After all this, you'll be theoretically back to the state from before the update... Though there may be an issue with the initrd generation, which would still not allow you to boot.

    Sadly nothing changed after downgrading the packages. The only thing I have changed after the base install was installing your ZFS port.
    At this point I would try a fresh install on the weekend and see if the problem reappears unless you have another suggestion.

  • XCP-ng Team

    If we want to understand fully what happens, we could compare the contents of the initial ramdisks:

    • initrd-4.19.0+1.img => doesn't work anymore
    • initrd-fallback.img => still works

    One can extract them with:

    mkdir initrd-current
    cd initrd-current/
    /usr/lib/dracut/skipcpio /boot/initrd-4.19.0+1.img | zcat | cpio -ivd
    cd ..
    mkdir initrd-fallback
    cd initrd-fallback/
    /usr/lib/dracut/skipcpio /boot/initrd-fallback.img | zcat | cpio -ivd
    

    I don't know what differences to look for, to be honest. Maybe you could save those files and upload them somewhere for anyone interested to look at?

    Reinstalling the host then trying the update again, without ZFS first, then with it (which probably means reinstalling again and redoing the steps), could also be interesting to help precisely understand what happens.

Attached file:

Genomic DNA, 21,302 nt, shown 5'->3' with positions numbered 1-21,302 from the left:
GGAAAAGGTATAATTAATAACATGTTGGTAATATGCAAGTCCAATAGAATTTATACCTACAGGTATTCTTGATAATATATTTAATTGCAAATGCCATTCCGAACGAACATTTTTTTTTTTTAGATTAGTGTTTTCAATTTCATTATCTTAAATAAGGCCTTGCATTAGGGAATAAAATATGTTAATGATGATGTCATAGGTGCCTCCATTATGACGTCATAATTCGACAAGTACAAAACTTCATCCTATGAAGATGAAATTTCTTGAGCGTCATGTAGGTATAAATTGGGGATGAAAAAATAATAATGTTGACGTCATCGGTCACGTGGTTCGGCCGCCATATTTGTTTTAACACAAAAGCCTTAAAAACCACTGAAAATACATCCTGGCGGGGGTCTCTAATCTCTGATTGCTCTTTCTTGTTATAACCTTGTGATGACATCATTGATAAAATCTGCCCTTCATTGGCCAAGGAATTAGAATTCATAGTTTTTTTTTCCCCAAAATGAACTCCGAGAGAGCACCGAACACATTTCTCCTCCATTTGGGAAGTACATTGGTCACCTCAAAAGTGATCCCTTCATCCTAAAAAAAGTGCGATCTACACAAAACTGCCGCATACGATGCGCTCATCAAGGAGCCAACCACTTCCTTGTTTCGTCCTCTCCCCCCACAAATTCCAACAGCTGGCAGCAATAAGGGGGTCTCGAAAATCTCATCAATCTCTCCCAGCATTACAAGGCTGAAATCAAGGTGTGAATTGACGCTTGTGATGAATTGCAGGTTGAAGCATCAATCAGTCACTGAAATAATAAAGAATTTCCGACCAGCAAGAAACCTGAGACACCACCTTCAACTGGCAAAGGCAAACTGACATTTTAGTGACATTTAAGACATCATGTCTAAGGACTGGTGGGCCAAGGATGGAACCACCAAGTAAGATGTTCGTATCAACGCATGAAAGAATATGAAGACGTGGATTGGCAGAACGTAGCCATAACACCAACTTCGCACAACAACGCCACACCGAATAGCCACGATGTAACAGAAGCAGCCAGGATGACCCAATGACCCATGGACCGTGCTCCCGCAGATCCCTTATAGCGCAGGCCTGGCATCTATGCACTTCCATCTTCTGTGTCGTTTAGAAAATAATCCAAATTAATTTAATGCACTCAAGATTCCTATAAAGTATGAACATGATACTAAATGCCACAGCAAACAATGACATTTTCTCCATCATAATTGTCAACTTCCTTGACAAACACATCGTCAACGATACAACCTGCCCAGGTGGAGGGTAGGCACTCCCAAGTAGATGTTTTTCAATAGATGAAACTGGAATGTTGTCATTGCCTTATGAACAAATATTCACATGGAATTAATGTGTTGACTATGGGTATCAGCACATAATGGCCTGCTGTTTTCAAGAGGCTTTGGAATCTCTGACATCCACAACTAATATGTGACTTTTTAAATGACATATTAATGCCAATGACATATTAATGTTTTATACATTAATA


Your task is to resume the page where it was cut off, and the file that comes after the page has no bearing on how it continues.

For now, it mainly looks like it's related to the initrd, which is generated by dracut when the kernel or other kernel modules (such as the kernel module for ZFS) are installed. As you may know, the initrd is the initial ramdisk which contains a minimal system booted before the actual system and which must be able to mount your root filesystem to be able to continue. Unfortunately we don't know from the output you get what the error is so it's all conjectures.


  • When this Crosstalk microcode update hit last week there was an issue with certain Intel CPUs where we coudn't boot after the patch was applied. I run Linux Mint on my laptop and I couldn't boot it after taking the microcode update. I had to boot into recovery and then apt remove intel-microcode to get it back to a working state. Later that day, Ubuntu (or whoever) released a new intel-microcode update that corrected the problem.

    Not sure if this is even remotely close to the same issue but wanted to put this out there.


  • Has anyone else encountered this issue? Wondering if these patches should be pulled until this gets resolved.

  • XCP-ng Team

    As far as I know, those patches work well on Citrix' test hosts. They also work well on our hosts at Vates. The microcodes underwent Intel's QA so I don't expect them to break on the vast majority of hardware, though there are reports of issues with some specific models. In @demanzke's case, reverting to the previous microcode did not fix the issue so at first it doesn't look like it's related to the microcode.

  • XCP-ng Team

    Intel just released updated microcode (actually it's a revert) for some models: https://github.com/intel/Intel-Linux-Processor-Microcode-Data-Files/releases

    I'll update the microcode_ctl package. The "older" microcode that is used instead is still recent enough to contain the fixes against CROSSTalk / SRBDS. Or so I had understood, but I can't find evidence about it.